When the "regular guy-ness" of presidential candidates makes headlines, you can guess it must be summer.
This past week's political polls showed that President George W. Bush wins "most regular guy" over presumptive Democratic candidate John F. Kerry. When it comes to flipping burgers, voters go for the truckin' Texan over the Boston Brahmin.
Never mind war, terrorists, taxes, gas prices, employment and the economy. With whom would you rather chow down on denim day? Of course the pollsters' presumption is that Americans prefer burgers to, say, quiche or escargots
As all-American symbolism goes, the barbecue factor is not insignificant. Lots of people cast their vote on the basis of a candidate's "likeability," though arguably burger-side manner isn't so compelling during wartime.
Meanwhile, a recent CBS News poll reports that Kerry leads Bush among registered voters 49 percent to 41 percent. Kerry's lead grows even stronger when Sen. John McCain is proposed as his vice president. Never mind, again, that McCain has said "no" more times than a virgin on her first date. The poll found that 53 percent prefer a Kerry/McCain ticket to just 39 percent for Bush/Cheney.
Something seems almost desperate about all this polling. We're like worried hens clucking and scratching the dry earth in search of a morsel to sustain us. What's missing, of course, is a candidate voters are enthusiastic about.
Democrats don't really want Kerry, who is their best bet not necessarily to inspire, but, more pragmatically, to beat Bush. Three Democratic consultants, feeling chatty at the White House Correspondents' Dinner, all said they secretly wished McCain were their candidate.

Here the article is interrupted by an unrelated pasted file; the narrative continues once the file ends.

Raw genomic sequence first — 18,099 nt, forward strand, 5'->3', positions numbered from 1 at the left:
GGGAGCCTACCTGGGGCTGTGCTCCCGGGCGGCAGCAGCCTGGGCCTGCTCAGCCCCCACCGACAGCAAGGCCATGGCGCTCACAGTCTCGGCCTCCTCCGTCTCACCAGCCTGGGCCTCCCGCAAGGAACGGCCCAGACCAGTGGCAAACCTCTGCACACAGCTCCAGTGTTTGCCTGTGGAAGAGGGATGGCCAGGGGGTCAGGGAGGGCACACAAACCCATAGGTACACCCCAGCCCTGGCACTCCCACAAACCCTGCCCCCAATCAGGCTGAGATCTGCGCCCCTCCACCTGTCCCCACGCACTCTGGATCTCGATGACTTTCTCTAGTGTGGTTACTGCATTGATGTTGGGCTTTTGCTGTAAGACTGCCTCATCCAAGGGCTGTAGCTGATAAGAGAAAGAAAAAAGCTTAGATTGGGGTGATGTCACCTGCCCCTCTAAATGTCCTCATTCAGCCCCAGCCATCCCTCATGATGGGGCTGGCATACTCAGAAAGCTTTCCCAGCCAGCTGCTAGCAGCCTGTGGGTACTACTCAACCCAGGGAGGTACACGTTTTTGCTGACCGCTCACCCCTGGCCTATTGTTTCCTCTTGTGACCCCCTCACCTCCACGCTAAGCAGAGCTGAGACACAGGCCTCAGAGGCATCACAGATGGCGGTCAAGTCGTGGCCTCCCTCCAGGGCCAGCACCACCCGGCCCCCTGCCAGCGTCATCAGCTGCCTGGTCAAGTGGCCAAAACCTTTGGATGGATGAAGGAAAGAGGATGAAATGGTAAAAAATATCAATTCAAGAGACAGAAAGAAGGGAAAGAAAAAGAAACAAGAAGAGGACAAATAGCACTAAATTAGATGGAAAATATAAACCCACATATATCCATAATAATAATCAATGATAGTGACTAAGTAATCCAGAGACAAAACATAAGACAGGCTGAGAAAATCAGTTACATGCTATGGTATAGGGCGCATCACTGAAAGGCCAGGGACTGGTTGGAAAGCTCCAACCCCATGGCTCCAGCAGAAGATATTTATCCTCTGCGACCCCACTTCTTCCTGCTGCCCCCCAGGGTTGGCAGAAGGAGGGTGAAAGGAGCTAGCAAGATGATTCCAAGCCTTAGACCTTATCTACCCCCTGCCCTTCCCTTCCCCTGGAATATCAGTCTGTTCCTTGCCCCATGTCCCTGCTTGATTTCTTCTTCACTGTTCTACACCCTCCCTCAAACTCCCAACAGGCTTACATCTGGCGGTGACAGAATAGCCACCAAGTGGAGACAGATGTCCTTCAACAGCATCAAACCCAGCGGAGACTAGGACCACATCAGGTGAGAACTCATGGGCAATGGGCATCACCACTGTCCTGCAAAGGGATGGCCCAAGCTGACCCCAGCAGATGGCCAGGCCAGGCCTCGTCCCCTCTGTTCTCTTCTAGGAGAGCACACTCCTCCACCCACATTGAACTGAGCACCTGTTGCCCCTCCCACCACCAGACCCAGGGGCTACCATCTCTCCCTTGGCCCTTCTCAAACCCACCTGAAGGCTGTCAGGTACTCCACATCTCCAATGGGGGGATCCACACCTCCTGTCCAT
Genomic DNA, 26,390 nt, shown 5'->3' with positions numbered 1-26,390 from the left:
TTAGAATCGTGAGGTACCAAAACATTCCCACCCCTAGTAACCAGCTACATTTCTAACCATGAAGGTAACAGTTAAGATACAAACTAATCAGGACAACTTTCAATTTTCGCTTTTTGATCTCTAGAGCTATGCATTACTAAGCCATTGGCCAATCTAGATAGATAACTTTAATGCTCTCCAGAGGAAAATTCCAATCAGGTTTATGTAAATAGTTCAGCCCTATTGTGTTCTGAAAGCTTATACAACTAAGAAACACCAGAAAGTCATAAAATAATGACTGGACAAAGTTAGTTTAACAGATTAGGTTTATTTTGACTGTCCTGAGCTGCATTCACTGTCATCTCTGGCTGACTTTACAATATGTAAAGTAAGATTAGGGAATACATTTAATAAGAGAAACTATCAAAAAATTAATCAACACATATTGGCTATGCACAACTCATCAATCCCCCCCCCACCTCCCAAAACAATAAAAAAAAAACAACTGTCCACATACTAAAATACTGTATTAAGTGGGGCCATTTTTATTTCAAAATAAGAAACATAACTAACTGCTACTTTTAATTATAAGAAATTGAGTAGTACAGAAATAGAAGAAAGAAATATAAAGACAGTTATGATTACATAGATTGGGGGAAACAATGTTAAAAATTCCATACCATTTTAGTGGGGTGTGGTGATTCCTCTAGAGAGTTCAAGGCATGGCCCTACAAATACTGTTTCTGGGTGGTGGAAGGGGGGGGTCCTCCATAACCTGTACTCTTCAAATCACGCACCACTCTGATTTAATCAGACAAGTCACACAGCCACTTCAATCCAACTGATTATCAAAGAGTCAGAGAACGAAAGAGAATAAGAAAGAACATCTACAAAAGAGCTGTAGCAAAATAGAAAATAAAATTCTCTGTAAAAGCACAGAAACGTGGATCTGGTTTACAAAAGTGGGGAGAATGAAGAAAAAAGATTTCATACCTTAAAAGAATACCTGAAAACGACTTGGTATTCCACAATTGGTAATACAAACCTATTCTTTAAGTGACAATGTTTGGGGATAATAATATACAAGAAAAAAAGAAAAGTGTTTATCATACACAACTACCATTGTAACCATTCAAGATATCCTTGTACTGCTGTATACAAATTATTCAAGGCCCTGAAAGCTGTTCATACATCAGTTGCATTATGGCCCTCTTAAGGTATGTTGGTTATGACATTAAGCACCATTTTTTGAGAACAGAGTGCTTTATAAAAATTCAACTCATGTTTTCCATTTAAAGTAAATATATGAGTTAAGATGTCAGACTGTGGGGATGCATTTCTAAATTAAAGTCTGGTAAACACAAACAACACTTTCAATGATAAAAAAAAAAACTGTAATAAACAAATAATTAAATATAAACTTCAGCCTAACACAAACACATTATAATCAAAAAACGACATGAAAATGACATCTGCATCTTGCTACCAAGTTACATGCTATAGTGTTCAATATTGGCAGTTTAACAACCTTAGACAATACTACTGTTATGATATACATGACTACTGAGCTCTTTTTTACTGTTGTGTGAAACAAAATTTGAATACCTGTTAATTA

Similarly disenchanted, Republicans increasingly are leaning across the partisan divide, abandoning faith in their president. At last count, some 19 percent of registered Republicans expressed a preference for Kerry.
Outside the Beltway, percentages and labels don't seem to matter much. I don't have a poll, but I do have a mailbag. And ears. Regular folks know that things can shift dramatically between now and fall, that polls are primarily for pollsters, pundits and politicians. And that war, not burger bonhomie, will determine November's outcome.
History tells us, too, that numbers don't always tell the story. Remember that Michael Dukakis was way out front coming into the 1988 election. "President Dukakis" didn't happen.
What's also clear - no polls necessary - is that Americans are hungry for leadership, for a president who neither hyperorates as Kerry does nor "underoraculates," as Bush is wont to do. For someone with leadership credentials, who unites rather than divides at the big table at which he so clearly belongs.
One name keeps bubbling up and we've heard it before. These days it's back on the streets, not so much in Washington perhaps, but scattered around at America's lunch counters, dinner parties and latte lines.
The fact that his name keeps surfacing confirms at least disenchantment with current choices, as well as the need for someone to bridge the political schism that seems to expand each day.
Powell's resume is unrivaled: Military general, war hero, secretary of state, chairman of the Joint Chiefs of Staff, author of a rags-to-riches story from Harlem to the White House, gifted speaker, peace-maker, dream-stitcher, a man who transcends race, gender and social class while exuding the kind of class that is recognizable if not easily defined.
Outside the Beltway, no single individual is so admired or so unlikely to fill the office to which many still wish he would aspire.
On many levels, he's the quintessential candidate, a composite American icon who combines the best of the parties' candidates with an ethnic twist that defies pigeonholing. Of Jamaican descent, he's "black," but not African-American. He's an Everyman, who knows which fork to use, but he wasn't born with a silver spoon in his mouth.
He's every bit the straight-talker John McCain is. And can he talk! Anyone who has heard him speak knows that Powell can talk for an hour straight, with fluency and polish, without ever glancing at a note. Like Vice President Dick Cheney, he's a veteran of Washington, but unlike Cheney and Bush, he's also a veteran of wars. A military man, he doesn't rush to battle, but goes full throttle when called.
Loyal, perhaps to a fault, honest and dependable - and reputedly no slouch in the regular-guy department - Powell is a dream president. Too bad it's just a dream.